Drivers License Renewal in the Philippines
And once again, a visit at the LTO. Unlike for example in Germany, where the drivers license is valid indefinitely, drivers licenses in the Philippines are only valid for 3 years and need to be renewed before they expire.
Turns out that his is actually easy to accomplish. Just bring PHP 500, your old license and a…
The purpose of this certificate is to prove your physical fitness to drive a vehicle. Around the LTO main office in Quezon City are several offices that issue these certificates after what is basically a measurement of height, weight and eye sight. The cost is around PHP 300 and it's quick and easy. Do not fall for any of the fixers that hang around in the area and try to sell their services, they aren't needed.
In earlier times passing a drug test was obligatory as well, but this is not necessary anymore.
I got my certificate at the LTO branch office at SM North EDSA. Unfortunately they had construction works going on and this was the only thing you could do there at the time, otherwise the trip to the main office would not have been necessary at all.
The certificates are valid for a month, so you don't have to get yours on the exact same day you intend to do the renewal.
LTO Main Office, East Avenue, Q.C.
It's nearly 10 in the morning, and this time I didn't find a parking space. Oh well, I'm not the only one parking on the right lane of East Avenue. Let's hope this doesn't take too long.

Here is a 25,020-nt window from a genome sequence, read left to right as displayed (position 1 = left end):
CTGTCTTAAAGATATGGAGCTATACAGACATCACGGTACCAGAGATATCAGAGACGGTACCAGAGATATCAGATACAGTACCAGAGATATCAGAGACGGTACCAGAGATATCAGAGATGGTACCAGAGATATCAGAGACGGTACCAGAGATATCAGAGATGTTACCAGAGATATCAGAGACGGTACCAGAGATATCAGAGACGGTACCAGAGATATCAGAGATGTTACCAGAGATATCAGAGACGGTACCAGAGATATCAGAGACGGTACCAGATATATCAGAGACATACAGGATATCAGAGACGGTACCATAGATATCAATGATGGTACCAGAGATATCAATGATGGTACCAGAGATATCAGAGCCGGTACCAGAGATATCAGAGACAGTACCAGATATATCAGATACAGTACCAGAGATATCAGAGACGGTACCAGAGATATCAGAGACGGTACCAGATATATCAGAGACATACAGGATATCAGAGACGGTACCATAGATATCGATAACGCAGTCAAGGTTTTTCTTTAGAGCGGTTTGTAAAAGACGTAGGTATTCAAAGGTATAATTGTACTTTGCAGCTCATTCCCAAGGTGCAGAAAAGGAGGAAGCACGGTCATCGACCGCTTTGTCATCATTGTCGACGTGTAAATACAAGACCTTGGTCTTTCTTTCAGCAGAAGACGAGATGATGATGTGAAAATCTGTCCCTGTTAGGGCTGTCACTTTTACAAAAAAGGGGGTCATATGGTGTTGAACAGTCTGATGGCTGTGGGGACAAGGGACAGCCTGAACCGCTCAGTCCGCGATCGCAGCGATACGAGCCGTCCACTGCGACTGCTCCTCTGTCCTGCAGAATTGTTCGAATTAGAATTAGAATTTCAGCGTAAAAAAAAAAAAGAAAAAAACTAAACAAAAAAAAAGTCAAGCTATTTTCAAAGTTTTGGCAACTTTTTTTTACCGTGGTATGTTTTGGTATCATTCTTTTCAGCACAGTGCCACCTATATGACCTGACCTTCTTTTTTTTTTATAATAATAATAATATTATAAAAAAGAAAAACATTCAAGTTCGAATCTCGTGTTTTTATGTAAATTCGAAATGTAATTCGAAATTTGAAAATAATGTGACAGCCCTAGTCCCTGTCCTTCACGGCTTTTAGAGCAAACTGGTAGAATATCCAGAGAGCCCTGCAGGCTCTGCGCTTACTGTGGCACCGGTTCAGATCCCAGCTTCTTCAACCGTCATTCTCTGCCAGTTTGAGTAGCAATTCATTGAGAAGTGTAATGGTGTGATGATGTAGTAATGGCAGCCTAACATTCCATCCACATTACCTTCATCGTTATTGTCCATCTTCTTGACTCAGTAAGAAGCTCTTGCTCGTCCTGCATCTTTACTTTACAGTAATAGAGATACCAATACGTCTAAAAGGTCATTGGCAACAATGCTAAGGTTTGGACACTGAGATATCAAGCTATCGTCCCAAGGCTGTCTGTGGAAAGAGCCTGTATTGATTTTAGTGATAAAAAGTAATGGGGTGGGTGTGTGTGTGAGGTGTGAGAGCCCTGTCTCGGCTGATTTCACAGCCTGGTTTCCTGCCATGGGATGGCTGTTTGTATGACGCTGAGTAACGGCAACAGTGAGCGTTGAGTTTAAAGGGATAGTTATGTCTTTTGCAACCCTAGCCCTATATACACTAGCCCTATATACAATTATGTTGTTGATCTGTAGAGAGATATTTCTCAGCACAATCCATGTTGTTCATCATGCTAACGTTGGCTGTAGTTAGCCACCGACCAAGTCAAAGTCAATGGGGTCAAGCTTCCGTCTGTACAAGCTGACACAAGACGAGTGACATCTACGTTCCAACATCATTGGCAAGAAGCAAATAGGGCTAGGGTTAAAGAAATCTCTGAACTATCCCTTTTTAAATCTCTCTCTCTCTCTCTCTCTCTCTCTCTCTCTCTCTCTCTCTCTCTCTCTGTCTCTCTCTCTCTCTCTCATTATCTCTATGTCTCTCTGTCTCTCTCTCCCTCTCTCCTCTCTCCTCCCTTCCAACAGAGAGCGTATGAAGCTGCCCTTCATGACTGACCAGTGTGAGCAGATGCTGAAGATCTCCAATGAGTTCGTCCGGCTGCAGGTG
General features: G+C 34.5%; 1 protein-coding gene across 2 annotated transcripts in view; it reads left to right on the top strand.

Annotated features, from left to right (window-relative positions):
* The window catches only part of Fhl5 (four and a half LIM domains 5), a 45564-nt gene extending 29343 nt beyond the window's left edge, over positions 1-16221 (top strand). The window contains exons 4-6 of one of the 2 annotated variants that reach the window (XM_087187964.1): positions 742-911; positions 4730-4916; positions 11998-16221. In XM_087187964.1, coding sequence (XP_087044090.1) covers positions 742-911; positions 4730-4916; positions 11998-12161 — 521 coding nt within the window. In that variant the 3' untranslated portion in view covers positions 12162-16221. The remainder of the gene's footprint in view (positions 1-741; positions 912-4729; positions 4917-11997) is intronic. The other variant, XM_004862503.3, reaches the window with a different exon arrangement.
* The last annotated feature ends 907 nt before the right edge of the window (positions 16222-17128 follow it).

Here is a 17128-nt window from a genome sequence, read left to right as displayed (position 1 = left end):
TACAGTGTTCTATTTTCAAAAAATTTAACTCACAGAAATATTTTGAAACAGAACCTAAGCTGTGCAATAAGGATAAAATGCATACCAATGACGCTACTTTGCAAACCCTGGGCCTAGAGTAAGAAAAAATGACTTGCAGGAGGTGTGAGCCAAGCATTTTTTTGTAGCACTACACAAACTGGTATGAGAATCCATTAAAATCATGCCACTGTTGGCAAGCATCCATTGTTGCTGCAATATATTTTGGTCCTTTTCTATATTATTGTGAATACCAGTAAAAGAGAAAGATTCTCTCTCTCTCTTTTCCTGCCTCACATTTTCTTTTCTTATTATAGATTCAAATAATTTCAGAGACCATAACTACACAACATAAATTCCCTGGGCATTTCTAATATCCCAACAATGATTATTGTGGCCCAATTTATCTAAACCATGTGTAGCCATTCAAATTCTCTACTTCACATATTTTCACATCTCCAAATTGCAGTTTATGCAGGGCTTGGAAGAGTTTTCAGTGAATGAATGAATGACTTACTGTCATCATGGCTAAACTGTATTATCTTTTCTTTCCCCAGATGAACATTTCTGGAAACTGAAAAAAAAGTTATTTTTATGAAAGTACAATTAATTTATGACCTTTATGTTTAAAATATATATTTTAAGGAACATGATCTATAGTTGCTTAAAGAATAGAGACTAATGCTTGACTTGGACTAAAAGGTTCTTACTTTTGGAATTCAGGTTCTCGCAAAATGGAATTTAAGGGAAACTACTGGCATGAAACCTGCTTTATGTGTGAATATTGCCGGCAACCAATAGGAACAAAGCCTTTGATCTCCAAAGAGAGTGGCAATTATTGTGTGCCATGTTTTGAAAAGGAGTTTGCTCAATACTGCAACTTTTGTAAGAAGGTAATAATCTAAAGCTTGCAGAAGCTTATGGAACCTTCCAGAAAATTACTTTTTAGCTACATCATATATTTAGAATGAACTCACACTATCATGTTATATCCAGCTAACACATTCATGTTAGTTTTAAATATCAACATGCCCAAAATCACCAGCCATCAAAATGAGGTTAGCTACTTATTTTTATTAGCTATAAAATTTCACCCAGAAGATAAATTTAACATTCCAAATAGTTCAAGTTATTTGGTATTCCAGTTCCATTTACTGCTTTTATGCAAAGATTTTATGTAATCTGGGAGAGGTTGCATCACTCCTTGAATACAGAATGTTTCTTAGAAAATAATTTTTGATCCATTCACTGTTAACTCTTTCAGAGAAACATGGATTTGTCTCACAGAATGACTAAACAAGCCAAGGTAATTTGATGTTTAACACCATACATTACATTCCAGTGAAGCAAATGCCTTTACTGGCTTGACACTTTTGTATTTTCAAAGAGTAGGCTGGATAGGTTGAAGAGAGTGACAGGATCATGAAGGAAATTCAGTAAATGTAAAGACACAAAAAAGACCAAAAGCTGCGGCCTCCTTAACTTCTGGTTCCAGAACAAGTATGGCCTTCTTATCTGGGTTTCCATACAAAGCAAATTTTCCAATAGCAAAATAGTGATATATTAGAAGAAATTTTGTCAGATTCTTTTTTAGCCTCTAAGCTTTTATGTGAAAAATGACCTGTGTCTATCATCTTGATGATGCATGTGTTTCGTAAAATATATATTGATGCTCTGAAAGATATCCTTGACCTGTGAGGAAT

The way inside is lined with fixers, "no need to queue up Sir I handle this" i their standard line, but at least for the task at hand I'm certain I don't need their help.
Outside the building where the renewal takes place I present my medical certificate and the expiring license. The LTO official staples them together, adding a number from a stack. Oh great thinks the German, I can just sit somewhere and wait until my number is being called.
I should have known better. There is indeed a screen in the building which appears to serve the purpose of displaying the current / next up numbers. But it's out of order. Instead, a sitting queue is being formed at the seating area in front of the windows behind which bureaucracy is happening. The guard assigns me an empty seat in the last row, and really, whenever it's somebody's turn, everybody gets up and moves one seat forward. It was so surreal I should've really filmed it. Of course having to get up every few minutes is totally annoying and makes it impossible to, for example, read anything that's longer than a Facebook post. Even just standing in line would have been more comfortable than this. Unfortunately nobody seems to care and the guard watches carefully that everybody follows this strange regime.
After 20 minutes of getting up and sitting down it's my turn and I hand my stuff including the useless number to the person behind window 1. I'm being asked if the data on the license is still current (among other things it has the address written on it). I moved a while ago but who cares, I don't want to complicate things and simply nod.
Now I wait again, until I'm being called (by name, the number was exclusively for window 1…) to the photo station. Here a USD20 web cam is used to snap a picture, and I have to sign on some touchpad. Modern times…
I sit down again close to window 4, where the cashier sits. When called I pay a little less than PHP 500, and another few minutes later I get my new drivers license and a receipt. One of the perks of living in the capital region - you actually get your drivers license card immediately. I later learnt that in the province they simply didn't have the little plastic cards for years and people just got a receipt or whatever instead.
So this was that, and after one hour I'm back on my way to the car, happy that I'll just have to come back here in September for the yearly Car Registration Renewal.